You're saying that Aikido works but that Aikidoka in general don't know how to use it effectively. I haven't met most Aikidoka or even trained at a large number of schools: but the two I have chanced upon develop their level of resistance based on what they know you can do; by feeling you out. Perhaps it's coincidence, but it makes me wonder how much experience you have with Aikido. I've heard a lot of Aikido is "empty" or not lively, but I'm not convinced it's as extream as you make it sound...but, as I said, I have a limited frame of reference.
Take care,
Matt

Last edited by mathewjgano : 06-23-2006 at 01:19 AM.

Gambarimashyo!
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Old 06-23-2006, 06:11 AM   #1032
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Re: Aikido does not work at all in a fight.

I was one of the large contributors to this thread and am most honored to see it still going strong.
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Old 06-23-2006, 06:29 AM   #1033
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Re: Aikido does not work at all in a fight.

Quote:
Mike Geery wrote:
I was one of the large contributors to this thread and am most honored to see it still going strong.
How old were you when it started and how old are you now?
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Old 06-23-2006, 07:04 AM   #1034
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Re: Aikido does not work at all in a fight.

I hate to constantly use the army as examples but you gotta go with what you know right

In the military one of my biggest pet peeves is constantly hearing people compare their trade (job) against someone Else's job. We're tougher we walk everywhere. We're tougher we use tanks. We're more important we fly. With out me your nothing. Guys can have less than a year in and their already talking trash about everyone else. Concentrate on your own job and let other people do their thing.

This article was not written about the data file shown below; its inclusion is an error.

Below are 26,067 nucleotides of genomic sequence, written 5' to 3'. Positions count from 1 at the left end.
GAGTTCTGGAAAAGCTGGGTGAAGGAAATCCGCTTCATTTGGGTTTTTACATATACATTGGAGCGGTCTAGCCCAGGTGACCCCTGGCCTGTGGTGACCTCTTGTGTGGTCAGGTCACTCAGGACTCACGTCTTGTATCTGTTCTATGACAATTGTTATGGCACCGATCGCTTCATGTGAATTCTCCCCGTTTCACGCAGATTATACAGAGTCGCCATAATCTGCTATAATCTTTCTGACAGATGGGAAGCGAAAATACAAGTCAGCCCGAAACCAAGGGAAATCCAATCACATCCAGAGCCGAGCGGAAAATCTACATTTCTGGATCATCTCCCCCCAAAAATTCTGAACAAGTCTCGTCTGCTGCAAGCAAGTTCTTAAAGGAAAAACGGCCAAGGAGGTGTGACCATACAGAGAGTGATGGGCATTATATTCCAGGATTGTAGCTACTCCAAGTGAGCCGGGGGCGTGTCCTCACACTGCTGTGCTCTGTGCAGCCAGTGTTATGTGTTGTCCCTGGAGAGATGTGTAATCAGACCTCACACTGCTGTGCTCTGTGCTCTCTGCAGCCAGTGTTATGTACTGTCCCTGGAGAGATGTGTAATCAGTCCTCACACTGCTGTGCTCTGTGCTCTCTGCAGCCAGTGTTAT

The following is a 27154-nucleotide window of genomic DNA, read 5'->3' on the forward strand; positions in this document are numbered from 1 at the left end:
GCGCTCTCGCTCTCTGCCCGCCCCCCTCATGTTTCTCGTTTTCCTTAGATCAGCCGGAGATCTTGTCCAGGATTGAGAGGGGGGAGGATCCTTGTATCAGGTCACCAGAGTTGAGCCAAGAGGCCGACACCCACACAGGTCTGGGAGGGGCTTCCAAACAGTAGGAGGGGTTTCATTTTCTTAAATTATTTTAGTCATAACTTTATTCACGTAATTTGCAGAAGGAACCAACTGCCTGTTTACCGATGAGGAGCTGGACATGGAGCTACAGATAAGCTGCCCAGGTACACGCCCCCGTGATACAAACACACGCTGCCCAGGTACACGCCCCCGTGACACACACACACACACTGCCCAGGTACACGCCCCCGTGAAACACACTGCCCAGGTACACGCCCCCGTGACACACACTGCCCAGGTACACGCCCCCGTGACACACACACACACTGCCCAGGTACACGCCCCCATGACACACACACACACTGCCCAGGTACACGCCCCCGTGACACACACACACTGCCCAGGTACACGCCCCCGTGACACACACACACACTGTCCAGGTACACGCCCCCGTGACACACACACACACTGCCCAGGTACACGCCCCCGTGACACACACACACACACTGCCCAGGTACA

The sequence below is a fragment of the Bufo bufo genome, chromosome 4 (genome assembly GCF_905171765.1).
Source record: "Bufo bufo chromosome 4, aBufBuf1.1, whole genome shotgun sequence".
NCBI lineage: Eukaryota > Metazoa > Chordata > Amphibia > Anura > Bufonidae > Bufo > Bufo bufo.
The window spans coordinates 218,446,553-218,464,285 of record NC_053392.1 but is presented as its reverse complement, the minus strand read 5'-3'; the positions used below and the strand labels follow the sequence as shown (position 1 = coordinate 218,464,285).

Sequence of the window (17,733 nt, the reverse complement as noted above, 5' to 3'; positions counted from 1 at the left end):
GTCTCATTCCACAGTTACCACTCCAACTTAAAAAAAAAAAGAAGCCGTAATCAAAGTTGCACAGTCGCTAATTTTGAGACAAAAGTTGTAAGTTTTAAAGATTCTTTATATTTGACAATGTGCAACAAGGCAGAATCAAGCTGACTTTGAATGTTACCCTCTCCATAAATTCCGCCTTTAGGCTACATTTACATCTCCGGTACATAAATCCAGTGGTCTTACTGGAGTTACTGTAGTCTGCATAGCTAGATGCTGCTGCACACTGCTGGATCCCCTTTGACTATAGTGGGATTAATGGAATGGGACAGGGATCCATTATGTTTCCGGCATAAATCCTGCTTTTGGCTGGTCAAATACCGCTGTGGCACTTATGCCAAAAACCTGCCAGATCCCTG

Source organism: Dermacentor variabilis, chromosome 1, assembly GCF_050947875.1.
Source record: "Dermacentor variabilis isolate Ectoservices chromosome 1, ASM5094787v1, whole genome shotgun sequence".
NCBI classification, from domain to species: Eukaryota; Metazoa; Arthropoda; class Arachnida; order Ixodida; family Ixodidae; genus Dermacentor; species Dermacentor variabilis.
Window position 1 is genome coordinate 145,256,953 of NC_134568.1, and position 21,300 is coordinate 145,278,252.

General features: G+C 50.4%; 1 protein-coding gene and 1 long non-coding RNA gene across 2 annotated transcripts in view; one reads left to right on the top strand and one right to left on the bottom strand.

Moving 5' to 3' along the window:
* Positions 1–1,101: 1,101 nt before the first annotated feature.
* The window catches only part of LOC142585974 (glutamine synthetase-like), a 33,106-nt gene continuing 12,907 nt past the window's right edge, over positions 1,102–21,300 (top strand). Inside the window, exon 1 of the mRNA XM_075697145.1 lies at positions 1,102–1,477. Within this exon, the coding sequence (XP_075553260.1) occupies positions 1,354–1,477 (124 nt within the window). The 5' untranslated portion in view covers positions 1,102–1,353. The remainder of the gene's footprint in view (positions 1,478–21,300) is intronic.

Drew, Mike, this isn't to slight you or your style, I'm mostly speaking in more general terms. One of the biggest things about Internet jujitsu arguments/debates (especially including Brazilian jujitsu it seems) is that there is a constant argument about how effective their art is. How other arts fail to stack up against it. How their art is going to work in real life where others won't. How other arts won't last in a cage fight. I can't help but think who cares? If your tough do you need to go around telling people that your tough? No it should be obvious. If your martial arts is the best thing since sliced bread why tell people? It should be apparent.

Using this thread for example, Aikido does not work at all in a fight, thats a great discussion because it's a popular (important) argument among the martial arts community. Why then does it ultimately degrade into an aikido vs judo/jujitsu/TKD/karate etc.. thread? The title isn't aikido does not work against other martial arts, its working in a fight. The chances of two martial artists meeting up and going at it style vs style in the street is pretty slim. Ya someone on here is going to have a hockey bag full of examples, exception to the rule though.